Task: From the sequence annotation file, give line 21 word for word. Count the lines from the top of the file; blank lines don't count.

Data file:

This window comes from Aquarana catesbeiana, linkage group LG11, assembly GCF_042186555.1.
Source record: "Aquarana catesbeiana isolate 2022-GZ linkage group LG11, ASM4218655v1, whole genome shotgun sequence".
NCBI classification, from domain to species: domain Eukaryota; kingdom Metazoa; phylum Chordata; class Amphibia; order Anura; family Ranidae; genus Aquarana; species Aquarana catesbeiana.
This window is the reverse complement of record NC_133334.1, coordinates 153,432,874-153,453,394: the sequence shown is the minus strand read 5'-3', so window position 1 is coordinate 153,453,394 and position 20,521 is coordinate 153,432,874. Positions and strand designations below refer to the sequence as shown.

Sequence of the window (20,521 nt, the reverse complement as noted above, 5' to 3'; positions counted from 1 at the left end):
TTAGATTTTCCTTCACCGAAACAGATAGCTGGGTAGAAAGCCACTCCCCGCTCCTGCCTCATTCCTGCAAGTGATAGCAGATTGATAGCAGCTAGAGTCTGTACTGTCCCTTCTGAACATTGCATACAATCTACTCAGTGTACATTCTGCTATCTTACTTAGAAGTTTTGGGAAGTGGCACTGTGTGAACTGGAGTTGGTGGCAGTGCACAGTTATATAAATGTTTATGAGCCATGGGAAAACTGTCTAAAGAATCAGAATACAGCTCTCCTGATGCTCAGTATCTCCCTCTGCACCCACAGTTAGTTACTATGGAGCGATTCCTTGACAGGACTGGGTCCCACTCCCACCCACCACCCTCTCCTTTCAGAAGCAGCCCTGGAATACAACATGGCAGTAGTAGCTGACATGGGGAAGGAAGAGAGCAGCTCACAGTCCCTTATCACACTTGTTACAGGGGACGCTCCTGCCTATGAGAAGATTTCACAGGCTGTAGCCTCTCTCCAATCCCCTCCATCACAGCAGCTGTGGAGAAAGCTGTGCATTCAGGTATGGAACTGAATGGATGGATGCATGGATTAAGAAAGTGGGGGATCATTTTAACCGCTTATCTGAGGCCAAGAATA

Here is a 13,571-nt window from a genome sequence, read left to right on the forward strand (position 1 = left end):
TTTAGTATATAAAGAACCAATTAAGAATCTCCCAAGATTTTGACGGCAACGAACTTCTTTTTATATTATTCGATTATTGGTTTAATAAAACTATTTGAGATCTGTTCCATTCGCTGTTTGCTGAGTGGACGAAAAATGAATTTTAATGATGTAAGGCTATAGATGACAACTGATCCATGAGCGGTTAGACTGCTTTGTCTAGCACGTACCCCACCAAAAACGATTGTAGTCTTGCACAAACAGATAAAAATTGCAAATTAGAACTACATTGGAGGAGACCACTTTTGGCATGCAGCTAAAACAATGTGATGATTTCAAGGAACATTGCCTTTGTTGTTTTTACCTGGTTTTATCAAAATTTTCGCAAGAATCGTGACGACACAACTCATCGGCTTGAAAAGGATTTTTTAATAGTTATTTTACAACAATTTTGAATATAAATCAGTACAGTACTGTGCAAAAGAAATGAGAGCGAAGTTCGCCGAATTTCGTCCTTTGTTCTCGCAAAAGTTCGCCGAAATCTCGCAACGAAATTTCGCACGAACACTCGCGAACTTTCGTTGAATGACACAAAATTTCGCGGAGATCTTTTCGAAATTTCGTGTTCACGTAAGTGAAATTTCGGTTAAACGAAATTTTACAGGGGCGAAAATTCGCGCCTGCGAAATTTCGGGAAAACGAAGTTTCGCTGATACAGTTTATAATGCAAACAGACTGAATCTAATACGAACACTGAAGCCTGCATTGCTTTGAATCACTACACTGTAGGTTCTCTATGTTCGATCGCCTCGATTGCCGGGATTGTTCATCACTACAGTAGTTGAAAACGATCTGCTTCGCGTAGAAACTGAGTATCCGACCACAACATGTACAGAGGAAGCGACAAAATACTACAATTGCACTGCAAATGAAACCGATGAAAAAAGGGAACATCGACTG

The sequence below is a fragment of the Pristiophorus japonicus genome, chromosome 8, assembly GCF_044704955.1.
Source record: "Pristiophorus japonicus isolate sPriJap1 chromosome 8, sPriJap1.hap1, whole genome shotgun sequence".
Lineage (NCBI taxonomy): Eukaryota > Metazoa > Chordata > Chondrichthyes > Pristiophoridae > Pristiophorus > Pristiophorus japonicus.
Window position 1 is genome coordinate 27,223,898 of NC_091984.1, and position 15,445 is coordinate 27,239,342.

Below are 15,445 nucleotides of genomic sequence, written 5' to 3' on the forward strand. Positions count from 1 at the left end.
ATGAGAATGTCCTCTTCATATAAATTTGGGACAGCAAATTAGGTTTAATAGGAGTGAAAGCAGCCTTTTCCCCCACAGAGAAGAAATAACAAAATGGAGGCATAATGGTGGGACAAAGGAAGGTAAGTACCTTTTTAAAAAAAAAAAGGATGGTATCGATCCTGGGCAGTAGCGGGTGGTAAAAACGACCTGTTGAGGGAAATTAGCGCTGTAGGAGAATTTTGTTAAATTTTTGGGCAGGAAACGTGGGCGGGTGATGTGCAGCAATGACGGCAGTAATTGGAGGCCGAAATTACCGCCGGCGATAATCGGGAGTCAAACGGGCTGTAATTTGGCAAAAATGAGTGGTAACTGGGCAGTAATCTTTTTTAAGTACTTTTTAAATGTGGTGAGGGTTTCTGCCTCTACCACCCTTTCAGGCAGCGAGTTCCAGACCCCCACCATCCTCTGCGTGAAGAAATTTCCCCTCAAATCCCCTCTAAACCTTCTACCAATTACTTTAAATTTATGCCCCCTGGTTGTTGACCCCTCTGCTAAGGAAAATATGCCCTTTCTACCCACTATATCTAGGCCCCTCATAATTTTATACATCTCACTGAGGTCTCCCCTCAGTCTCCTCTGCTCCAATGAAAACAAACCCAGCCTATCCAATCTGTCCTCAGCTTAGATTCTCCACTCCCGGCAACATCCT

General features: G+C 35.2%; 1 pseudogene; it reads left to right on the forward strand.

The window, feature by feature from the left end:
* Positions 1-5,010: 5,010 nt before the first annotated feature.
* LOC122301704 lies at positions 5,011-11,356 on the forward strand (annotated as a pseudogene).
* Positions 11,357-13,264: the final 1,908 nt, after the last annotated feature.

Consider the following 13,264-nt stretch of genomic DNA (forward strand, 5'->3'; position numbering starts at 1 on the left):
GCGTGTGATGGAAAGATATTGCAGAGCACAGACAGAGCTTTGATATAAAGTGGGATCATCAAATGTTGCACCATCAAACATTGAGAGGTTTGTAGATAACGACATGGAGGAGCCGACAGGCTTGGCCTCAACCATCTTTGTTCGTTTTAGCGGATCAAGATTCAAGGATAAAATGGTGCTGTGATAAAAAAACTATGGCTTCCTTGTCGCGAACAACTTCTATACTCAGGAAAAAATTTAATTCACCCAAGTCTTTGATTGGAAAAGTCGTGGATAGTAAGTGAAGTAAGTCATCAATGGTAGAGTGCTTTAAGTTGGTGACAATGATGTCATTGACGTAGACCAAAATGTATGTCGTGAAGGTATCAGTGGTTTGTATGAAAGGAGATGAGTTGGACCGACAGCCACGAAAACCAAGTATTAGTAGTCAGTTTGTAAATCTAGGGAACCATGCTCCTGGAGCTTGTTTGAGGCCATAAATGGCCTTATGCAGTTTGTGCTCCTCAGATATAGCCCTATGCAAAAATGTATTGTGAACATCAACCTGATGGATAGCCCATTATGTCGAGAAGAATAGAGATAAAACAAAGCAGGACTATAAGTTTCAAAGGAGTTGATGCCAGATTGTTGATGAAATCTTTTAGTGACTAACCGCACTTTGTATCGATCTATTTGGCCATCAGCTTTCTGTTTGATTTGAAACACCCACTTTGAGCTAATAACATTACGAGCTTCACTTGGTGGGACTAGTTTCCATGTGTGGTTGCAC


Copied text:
GCGTGTGATGGAAAGATATTGCAGAGCACAGACAGAGCTTTGATATAAAGTGGGATCATCAAATGTTGCACCATCAAACATTGAGAGGTTTGTAGATAACGACATGGAGGAGCCGACAGGCTTGGCCTCAACCATCTTTGTTCGTTTTAGCGGATCAAGATTCAAGGATAAAATGGTGCTGTGATAAAAAAACTATGGCTTCCTTGTCGCGAACAACTTCTATACTCAGGAAAAAATTTAATTCACCCAAGTCTTTGATTGGAAAAGTCGTGGATAGTAAGTGAAGTAAGTCATCAATGGTAGAGTGCTTTAAGTTGGTGACAATGATGTCATTGACGTAGACCAAAATGTATGTCGTGAAGGTATCAGTGGTTTGTATGAAAGGAGATGAGTTGGACCGACAGCCACGAAAACCAAGTATTAGTAGTCAGTTTGTAAATCTAGGGAACCATGCTCCTGGAGCTTGTTTGAGGCCATAAATGGCCTTATGCAGTTTGTGCTCCTCAGATATAGCCCTATGCAAAAATGTATTGTGAACATCAACCTGATGGATAGCCCATTATGTCGAGAAGAATAGAGATAAAACAAAGCAGGACTATAAGTTTCAAAGGAGTTGATGCCAGATTGTTGATGAAATCTTTTAGTGACTAACCGCACTTTGTATCGATCTATTTGGCCATCAGCTTTCTGTTTGATTTGAAACACCCACTTTGAGCTAATAACATTACGAGCTTCACTTGGTGGGACTAGTTTCCATGTGTGGTTGCAC